Monday, September 26, 2011

Back on my Soapbox


So, never finished the post that this post was about.  So, here it is as my 100th blog entry...

I hate this commercial.  Not just because I hate the hideous bag that is the centerpiece of the storyline, but because it makes fun of fashion.  That ridiculous bag would NEVER become popular merely due to hype.  There is always a reason why items/trends that look weird to outsiders might be popular within the fashion set.  There is a certain language, history & progression that exists--or even a swing of the pendulum if you will.  Even if you aren’t able to verbalize the significance of or why you are “over babydoll tops,” you might just feel it instinctively.  It never merely a result of hype.  This bag would never reach some sort of cult status. 

In “The September Issue,” Anna Wintour says, "people are frightened of fashion--because it scares them they put it down.  They mock it because they are not part of it."  I tend to agree with that opinion.  While it all may seem silly, frivolous & sometimes, silly, I have never worked harder anywhere else.  Fashion & dress is a part of culture--not just pop culture or modern culture, but every culture.  Every country has their own traditional dress.  Formal affairs follow a dress code.  Dress is part of a code of conduct & social mores.  It is not just a superficial game or an industry scheming to get people to buy things they don't need, as some may call "fashion". 

One of my favorite defenses of fashion is from "The Devil Wears Prada".  Miranda Priestley (played by Meryl Streep) gives this monologue:  “You go to your closet & you select...  I don't know...  that lumpy blue sweater, for instance, because you're trying to tell the world that you take yourself too seriously to care about what you put on your back.  But what you don't know is that that sweater is not just blue, it's not turquoise.  It's not lapis.  It's actually cerulean.  & you're also blithely unaware of the fact that in 2002, Oscar de la Renta did a collection of cerulean gowns.  & then I think it was Yves Saint Laurent...  wasn't it, who showed cerulean military jackets?  & then cerulean quickly showed up in the collections of eight different designers.  & then it, uh, filtered down through the department stores & then trickled on down into some tragic Casual Corner where you, no doubt, fished it out of some clearance bin.  However, that blue represents millions of dollars & countless jobs, and it's sort of comical how you think that you've made a choice that exempts you from the fashion industry when, in fact, you're wearing the sweater that was selected for you by the people in this room from a pile of stuff.”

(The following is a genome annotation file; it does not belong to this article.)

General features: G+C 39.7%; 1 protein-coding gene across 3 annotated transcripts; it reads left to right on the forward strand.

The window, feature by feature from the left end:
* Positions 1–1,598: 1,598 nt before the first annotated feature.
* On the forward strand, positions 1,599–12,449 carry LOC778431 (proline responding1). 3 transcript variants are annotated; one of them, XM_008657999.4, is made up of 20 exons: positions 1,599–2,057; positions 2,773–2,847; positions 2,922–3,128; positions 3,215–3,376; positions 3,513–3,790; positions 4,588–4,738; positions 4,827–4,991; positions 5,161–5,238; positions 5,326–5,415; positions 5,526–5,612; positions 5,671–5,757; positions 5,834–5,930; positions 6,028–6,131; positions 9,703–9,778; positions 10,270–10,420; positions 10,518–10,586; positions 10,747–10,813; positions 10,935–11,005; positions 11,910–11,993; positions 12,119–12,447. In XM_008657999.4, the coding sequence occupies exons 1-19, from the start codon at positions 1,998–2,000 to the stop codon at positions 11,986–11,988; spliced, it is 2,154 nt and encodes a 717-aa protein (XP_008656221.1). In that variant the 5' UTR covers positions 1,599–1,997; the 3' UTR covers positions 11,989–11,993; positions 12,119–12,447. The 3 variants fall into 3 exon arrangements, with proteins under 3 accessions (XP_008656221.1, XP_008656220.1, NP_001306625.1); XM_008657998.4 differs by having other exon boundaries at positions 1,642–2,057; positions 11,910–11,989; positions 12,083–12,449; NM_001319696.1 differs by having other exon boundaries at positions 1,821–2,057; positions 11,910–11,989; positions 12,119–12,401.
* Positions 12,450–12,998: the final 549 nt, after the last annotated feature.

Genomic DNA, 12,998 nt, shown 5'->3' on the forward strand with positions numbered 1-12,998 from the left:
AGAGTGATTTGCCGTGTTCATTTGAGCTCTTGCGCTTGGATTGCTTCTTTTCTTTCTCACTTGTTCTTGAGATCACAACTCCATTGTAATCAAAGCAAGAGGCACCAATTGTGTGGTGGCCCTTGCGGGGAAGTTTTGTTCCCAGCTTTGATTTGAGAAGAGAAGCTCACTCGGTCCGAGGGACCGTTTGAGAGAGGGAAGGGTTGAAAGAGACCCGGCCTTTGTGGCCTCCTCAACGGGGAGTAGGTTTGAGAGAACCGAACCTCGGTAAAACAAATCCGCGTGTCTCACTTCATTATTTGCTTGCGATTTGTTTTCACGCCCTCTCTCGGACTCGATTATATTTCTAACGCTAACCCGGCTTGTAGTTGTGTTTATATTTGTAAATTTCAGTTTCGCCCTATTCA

I feel people in, perhaps, more "intellectual" circles try to distance themselves from fashion, but there is also a uniform wherever you go.  For example, academic often attire themselves in suits or conservative "take me seriously" ensembles.  What makes a man wearing a suit more credible than a woman wearing this indisputably intellectually designed dress:   

What makes a documentary on fast food more credible as research or a source of information than this beautifully crafted presentation by Alexander McQueen?

Conversely, there is Anna della Russo who does not take herself too seriously, but loves fashion.  You can tell she loves it from her embracing of it.  Who else would reverentially wear these fruit hat?  

I just find that people make fun of what they don’t understand & they also don’t understand that fashion is art.  Just because it’s a consumer commodity doesn’t mean it is just a craft or just a commodity.  Function does not make it exclusive to the commodity realm.  

Now, back to the fun stuff!

1 comment:

  1. I LOVE this blog entry! Thank you!

    It reminds me of why I loved fashion as a child in the first place, even though it just felt instinctive to be in this industry. However, this blog entry also reminded me of why I'd love to one day find another outlet for my desire to create things I love because we work SO hard to make that happen when many of us get little credit for our effort.

    Great entry post...